Indifference. In its literal sense, indifference is the opposite of love. In its behavioral sense, it can play out as a shoulder shrug, or an avoidant comment. For example, one partner may ask for advice or want to hear what their partner thinks about a job opportunity they have out of state.
Most of us would want our significant other’s opinion, right? Especially if emotions are riding on it with the hopes that they’ll be supportive and move with us. But, what if you only got a shoulder shrug? Or an unintersred comment like, ….”I’m sure you’ll figure things out.”
Most of us would probably do the knee-jerk reaction of ..”wtf?!” If this is playing out as a push-pull situation, then they’re looking for that kind of reaction from you. In order to figure out where they’re coming from, you have to look at your overall relationship, and how similar situations have played out.
If they’re gunning for your reaction, that may indicate they’re pushing away while looking for you to chase them to pull them near.
Impulsivity. Impulsivity and intimate relationships are a Molotov cocktail because impulsive behavior is always self-serving and well, impulsive.
In overt push-pull behavior, you may see impulsivity play out in an argument where feeling unheard or disappointed by their partner can trigger impulsive behavior where they wind up in the arms of someone else.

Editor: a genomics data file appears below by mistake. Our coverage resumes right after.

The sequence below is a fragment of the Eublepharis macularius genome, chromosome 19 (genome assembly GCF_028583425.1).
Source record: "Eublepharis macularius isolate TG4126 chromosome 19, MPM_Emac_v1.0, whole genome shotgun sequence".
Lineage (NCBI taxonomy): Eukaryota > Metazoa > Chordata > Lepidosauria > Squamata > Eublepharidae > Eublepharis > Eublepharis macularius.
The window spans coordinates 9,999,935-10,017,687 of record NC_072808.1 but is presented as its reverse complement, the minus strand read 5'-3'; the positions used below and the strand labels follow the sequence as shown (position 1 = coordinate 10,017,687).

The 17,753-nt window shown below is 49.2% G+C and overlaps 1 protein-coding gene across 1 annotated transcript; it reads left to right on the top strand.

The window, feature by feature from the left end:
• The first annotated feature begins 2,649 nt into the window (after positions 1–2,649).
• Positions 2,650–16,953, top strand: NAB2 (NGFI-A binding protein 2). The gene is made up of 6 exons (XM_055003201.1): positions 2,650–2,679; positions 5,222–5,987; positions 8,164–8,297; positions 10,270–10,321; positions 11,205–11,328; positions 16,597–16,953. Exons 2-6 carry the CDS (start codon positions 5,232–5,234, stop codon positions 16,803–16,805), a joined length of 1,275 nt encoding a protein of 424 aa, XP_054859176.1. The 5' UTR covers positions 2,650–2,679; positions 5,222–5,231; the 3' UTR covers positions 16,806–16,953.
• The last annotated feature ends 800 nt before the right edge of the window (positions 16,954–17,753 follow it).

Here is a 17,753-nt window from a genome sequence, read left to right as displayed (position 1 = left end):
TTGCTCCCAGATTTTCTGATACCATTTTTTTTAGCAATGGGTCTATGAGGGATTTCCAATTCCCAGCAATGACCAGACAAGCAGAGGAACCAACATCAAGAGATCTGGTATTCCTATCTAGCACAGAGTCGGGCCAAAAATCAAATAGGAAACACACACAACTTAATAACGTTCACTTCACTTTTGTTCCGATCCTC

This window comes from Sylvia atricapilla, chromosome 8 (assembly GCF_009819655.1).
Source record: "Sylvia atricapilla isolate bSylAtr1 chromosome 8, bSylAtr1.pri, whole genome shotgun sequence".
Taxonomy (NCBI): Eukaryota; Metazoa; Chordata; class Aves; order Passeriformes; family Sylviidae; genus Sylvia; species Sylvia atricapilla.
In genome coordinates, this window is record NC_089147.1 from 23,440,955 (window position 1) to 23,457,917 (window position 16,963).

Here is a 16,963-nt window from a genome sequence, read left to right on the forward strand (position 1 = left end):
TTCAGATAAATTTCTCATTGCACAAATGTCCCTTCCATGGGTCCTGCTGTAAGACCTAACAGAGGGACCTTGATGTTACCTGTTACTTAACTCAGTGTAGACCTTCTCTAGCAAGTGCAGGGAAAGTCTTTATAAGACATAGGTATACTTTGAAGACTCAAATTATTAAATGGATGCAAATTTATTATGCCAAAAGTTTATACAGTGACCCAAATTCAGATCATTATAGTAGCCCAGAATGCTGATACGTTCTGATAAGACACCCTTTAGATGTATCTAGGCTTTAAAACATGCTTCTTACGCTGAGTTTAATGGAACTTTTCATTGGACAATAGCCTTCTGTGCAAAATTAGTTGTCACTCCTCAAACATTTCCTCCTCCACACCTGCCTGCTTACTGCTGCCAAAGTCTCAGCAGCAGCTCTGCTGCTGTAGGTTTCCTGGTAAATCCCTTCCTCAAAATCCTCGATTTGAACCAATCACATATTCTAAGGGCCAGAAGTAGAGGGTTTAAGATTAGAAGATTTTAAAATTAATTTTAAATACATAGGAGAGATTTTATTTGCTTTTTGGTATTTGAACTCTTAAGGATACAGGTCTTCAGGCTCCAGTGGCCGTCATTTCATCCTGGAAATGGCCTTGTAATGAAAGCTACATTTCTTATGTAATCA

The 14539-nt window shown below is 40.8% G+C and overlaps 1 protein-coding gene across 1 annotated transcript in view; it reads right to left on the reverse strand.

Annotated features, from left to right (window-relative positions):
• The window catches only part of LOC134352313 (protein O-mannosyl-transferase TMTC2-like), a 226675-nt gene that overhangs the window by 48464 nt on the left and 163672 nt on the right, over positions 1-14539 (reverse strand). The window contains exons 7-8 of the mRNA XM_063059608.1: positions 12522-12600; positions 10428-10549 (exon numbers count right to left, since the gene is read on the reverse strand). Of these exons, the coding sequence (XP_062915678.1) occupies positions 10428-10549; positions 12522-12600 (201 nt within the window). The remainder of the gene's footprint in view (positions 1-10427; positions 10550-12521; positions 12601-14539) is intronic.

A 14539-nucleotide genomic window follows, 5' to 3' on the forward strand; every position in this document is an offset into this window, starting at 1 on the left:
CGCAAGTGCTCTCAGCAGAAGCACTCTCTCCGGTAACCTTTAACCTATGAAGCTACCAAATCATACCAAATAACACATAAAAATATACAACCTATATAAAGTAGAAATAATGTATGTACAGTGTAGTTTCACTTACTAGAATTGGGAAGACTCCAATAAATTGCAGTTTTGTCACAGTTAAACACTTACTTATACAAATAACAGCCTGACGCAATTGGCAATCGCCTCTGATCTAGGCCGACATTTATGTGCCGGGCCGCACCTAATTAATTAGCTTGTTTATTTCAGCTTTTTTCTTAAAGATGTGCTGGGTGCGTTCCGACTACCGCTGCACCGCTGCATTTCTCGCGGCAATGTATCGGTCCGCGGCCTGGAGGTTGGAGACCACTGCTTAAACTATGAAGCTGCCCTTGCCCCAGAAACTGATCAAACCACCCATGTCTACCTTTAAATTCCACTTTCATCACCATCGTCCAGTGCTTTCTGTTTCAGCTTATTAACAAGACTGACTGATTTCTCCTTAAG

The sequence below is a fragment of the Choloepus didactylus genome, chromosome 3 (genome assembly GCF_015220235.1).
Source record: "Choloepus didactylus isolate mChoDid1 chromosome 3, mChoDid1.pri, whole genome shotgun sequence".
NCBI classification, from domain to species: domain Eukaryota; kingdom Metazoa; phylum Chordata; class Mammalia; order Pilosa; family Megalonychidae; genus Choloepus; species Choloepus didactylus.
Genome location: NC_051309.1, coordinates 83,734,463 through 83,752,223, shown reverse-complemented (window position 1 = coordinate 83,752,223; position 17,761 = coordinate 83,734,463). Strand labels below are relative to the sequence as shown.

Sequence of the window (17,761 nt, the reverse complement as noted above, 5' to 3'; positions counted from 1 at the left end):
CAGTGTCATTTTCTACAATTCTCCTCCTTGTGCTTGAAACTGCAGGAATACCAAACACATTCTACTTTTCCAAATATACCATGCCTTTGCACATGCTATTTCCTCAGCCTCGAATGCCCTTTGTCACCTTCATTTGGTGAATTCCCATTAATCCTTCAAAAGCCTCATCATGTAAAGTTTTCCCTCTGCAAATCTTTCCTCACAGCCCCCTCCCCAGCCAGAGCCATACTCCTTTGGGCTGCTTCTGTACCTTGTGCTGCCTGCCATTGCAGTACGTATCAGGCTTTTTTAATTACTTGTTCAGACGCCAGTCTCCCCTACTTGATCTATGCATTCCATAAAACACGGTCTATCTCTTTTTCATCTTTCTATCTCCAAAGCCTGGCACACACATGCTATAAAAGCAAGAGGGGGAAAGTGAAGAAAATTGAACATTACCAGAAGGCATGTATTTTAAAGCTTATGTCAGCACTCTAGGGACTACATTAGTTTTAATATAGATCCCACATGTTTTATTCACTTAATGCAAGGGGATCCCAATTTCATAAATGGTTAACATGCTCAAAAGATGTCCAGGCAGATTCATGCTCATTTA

If it’s based on a push-pull, it’s often done to make themselves feel better in the moment, while vying for your reaction afterward.
More covert behavior may play out as snarky comments or demands, or it may play out where plans get canceled at the last minute. Impulsivity walks hand-in-hand with passive-aggression, so if you suspect your partner is trying to irk you or get under your skin, an effective way to do this, is through impulsive choices and passive-aggressive behavior.
But, fair warning: any reaction resets the game.
Variations. When we think push-pull, we likely gravitate to the idea that one partner is pulling towards, while the other pushes away. Yet, there are subtle variations on this.
For example, a push-push plays out where both partners are pushing in opposite directions. When you see a push-push, it can be volatile where both partners are trying to establish power and control by bulldozing the other. Or, it can play out more subtlety, such as both partners being indifferent towards each other and neither showing much investment in the relationship, in its direction or if it lasts.